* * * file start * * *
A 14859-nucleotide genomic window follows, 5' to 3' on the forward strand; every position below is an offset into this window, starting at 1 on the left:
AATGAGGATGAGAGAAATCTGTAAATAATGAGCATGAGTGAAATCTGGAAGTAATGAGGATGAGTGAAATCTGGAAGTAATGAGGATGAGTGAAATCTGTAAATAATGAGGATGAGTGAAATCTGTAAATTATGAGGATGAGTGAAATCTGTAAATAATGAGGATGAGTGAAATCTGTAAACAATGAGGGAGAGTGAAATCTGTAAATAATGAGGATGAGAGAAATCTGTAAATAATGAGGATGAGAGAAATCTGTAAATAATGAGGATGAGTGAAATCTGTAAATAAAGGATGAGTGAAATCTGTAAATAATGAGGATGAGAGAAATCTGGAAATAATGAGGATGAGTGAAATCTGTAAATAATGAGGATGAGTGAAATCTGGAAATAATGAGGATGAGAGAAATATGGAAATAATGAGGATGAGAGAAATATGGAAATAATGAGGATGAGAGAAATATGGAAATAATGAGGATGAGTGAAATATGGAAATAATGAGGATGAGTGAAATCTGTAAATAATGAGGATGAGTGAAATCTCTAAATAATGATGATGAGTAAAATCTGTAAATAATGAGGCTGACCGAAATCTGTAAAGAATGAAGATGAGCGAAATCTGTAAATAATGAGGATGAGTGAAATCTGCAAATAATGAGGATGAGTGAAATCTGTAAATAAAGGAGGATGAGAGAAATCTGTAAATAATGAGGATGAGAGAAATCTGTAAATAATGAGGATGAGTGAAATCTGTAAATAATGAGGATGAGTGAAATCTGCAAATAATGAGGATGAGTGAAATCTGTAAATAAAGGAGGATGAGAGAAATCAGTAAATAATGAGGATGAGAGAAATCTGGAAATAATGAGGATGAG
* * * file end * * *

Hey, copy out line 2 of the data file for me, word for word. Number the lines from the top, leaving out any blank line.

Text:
AATGAGGATGAGAGAAATCTGTAAATAATGAGCATGAGTGAAATCTGGAAGTAATGAGGATGAGTGAAATCTGGAAGTAATGAGGATGAGTGAAATCTGTAAATAATGAGGATGAGTGAAATCTGTAAATTATGAGGATGAGTGAAATCTGTAAATAATGAGGATGAGTGAAATCTGTAAACAATGAGGGAGAGTGAAATCTGTAAATAATGAGGATGAGAGAAATCTGTAAATAATGAGGATGAGAGAAATCTGTAAATAATGAGGATGAGTGAAATCTGTAAATAAAGGATGAGTGAAATCTGTAAATAATGAGGATGAGAGAAATCTGGAAATAATGAGGATGAGTGAAATCTGTAAATAATGAGGATGAGTGAAATCTGGAAATAATGAGGATGAGAGAAATATGGAAATAATGAGGATGAGAGAAATATGGAAATAATGAGGATGAGAGAAATATGGAAATAATGAGGATGAGTGAAATATGGAAATAATGAGGATGAGTGAAATCTGTAAATAATGAGGATGAGTGAAATCTCTAAATAATGATGATGAGTAAAATCTGTAAATAATGAGGCTGACCGAAATCTGTAAAGAATGAAGATGAGCGAAATCTGTAAATAATGAGGATGAGTGAAATCTGCAAATAATGAGGATGAGTGAAATCTGTAAATAAAGGAGGATGAGAGAAATCTGTAAATAATGAGGATGAGAGAAATCTGTAAATAATGAGGATGAGTGAAATCTGTAAATAATGAGGATGAGTGAAATCTGCAAATAATGAGGATGAGTGAAATCTGTAAATAAAGGAGGATGAGAGAAATCAGTAAATAATGAGGATGAGAGAAATCTGGAAATAATGAGGATGAG